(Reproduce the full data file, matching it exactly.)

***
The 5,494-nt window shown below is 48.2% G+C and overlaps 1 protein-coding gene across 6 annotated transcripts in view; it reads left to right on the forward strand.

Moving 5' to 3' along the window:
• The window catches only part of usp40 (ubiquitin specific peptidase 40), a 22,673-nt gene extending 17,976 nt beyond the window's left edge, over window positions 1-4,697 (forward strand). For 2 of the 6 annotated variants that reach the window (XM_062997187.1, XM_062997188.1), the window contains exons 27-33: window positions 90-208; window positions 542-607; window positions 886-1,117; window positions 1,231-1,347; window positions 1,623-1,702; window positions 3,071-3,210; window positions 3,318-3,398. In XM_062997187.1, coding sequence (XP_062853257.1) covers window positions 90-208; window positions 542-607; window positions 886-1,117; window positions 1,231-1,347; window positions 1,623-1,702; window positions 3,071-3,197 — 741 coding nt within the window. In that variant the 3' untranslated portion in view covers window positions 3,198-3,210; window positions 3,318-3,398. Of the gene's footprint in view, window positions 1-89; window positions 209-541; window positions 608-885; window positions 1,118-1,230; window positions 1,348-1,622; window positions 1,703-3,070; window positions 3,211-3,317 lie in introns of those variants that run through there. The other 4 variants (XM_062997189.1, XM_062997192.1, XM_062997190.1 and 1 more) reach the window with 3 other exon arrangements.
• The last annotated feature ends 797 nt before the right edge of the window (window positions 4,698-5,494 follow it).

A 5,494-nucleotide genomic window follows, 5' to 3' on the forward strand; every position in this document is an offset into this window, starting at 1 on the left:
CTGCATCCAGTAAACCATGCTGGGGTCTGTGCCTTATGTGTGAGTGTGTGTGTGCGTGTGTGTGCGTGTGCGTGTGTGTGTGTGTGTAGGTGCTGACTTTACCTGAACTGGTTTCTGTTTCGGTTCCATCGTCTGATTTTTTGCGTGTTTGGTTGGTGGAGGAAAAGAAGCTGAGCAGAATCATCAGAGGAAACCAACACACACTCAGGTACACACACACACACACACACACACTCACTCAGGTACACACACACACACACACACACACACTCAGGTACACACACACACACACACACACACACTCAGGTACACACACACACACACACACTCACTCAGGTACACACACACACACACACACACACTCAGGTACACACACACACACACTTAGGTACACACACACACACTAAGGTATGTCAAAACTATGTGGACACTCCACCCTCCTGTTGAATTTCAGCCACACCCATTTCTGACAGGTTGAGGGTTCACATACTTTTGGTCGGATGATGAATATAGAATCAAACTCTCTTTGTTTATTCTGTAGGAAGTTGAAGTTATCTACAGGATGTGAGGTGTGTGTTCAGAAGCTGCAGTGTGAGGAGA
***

The 5,494-nt window shown below is 48.2% G+C and overlaps 1 protein-coding gene across 6 annotated transcripts in view; it reads left to right on the forward strand.

Moving 5' to 3' along the window:
• The window catches only part of usp40 (ubiquitin specific peptidase 40), a 22,673-nt gene extending 17,976 nt beyond the window's left edge, over window positions 1-4,697 (forward strand). For 2 of the 6 annotated variants that reach the window (XM_062997187.1, XM_062997188.1), the window contains exons 27-33: window positions 90-208; window positions 542-607; window positions 886-1,117; window positions 1,231-1,347; window positions 1,623-1,702; window positions 3,071-3,210; window positions 3,318-3,398. In XM_062997187.1, coding sequence (XP_062853257.1) covers window positions 90-208; window positions 542-607; window positions 886-1,117; window positions 1,231-1,347; window positions 1,623-1,702; window positions 3,071-3,197 — 741 coding nt within the window. In that variant the 3' untranslated portion in view covers window positions 3,198-3,210; window positions 3,318-3,398. Of the gene's footprint in view, window positions 1-89; window positions 209-541; window positions 608-885; window positions 1,118-1,230; window positions 1,348-1,622; window positions 1,703-3,070; window positions 3,211-3,317 lie in introns of those variants that run through there. The other 4 variants (XM_062997189.1, XM_062997192.1, XM_062997190.1 and 1 more) reach the window with 3 other exon arrangements.
• The last annotated feature ends 797 nt before the right edge of the window (window positions 4,698-5,494 follow it).

A 5,494-nucleotide genomic window follows, 5' to 3' on the forward strand; every position in this document is an offset into this window, starting at 1 on the left:
CTGCATCCAGTAAACCATGCTGGGGTCTGTGCCTTATGTGTGAGTGTGTGTGTGCGTGTGTGTGCGTGTGCGTGTGTGTGTGTGTGTAGGTGCTGACTTTACCTGAACTGGTTTCTGTTTCGGTTCCATCGTCTGATTTTTTGCGTGTTTGGTTGGTGGAGGAAAAGAAGCTGAGCAGAATCATCAGAGGAAACCAACACACACTCAGGTACACACACACACACACACACACACTCACTCAGGTACACACACACACACACACACACACACTCAGGTACACACACACACACACACACACACACTCAGGTACACACACACACACACACACTCACTCAGGTACACACACACACACACACACACACTCAGGTACACACACACACACACTTAGGTACACACACACACACTAAGGTATGTCAAAACTATGTGGACACTCCACCCTCCTGTTGAATTTCAGCCACACCCATTTCTGACAGGTTGAGGGTTCACATACTTTTGGTCGGATGATGAATATAGAATCAAACTCTCTTTGTTTATTCTGTAGGAAGTTGAAGTTATCTACAGGATGTGAGGTGTGTGTTCAGAAGCTGCAGTGTGAGGAGA